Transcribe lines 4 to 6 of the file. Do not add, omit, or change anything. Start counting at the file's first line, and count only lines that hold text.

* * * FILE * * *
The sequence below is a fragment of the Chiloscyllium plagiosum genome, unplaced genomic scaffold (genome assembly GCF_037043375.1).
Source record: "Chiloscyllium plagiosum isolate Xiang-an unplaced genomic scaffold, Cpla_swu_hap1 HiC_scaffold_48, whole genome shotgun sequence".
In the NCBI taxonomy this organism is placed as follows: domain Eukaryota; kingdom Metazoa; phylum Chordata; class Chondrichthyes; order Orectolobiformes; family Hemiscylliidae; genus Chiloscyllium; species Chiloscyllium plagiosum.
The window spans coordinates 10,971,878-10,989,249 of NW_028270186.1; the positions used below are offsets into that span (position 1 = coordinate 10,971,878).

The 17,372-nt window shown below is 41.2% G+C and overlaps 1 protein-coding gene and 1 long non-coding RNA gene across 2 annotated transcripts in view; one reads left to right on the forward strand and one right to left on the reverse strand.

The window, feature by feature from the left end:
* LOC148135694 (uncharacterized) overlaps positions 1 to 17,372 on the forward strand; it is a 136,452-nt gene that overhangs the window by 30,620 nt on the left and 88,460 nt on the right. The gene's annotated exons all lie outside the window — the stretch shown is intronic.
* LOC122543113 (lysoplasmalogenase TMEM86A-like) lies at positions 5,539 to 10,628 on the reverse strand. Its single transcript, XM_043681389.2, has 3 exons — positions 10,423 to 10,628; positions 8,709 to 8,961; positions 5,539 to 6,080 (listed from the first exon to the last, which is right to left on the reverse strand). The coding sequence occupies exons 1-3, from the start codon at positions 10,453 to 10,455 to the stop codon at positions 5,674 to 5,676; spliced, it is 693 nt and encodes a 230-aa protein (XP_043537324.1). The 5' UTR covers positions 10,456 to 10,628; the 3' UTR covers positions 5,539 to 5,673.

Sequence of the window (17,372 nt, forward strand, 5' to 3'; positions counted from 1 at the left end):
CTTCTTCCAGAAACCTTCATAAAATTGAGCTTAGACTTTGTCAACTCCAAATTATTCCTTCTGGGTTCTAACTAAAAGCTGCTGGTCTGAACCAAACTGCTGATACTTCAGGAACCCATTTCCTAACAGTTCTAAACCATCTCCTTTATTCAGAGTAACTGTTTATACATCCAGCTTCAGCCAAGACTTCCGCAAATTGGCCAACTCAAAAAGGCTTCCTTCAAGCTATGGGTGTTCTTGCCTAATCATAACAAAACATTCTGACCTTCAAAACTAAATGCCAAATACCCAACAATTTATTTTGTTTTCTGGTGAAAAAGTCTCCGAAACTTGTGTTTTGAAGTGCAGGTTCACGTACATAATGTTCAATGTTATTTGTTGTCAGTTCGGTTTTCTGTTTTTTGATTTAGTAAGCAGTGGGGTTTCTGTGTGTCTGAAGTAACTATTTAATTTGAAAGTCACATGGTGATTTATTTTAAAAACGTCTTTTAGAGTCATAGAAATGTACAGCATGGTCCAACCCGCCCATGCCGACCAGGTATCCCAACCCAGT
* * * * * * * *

The window spans coordinates 10,971,878-10,989,249 of NW_028270186.1; the positions used below are offsets into that span (position 1 = coordinate 10,971,878).

The 17,372-nt window shown below is 41.2% G+C and overlaps 1 protein-coding gene and 1 long non-coding RNA gene across 2 annotated transcripts in view; one reads left to right on the forward strand and one right to left on the reverse strand.

The window, feature by feature from the left end: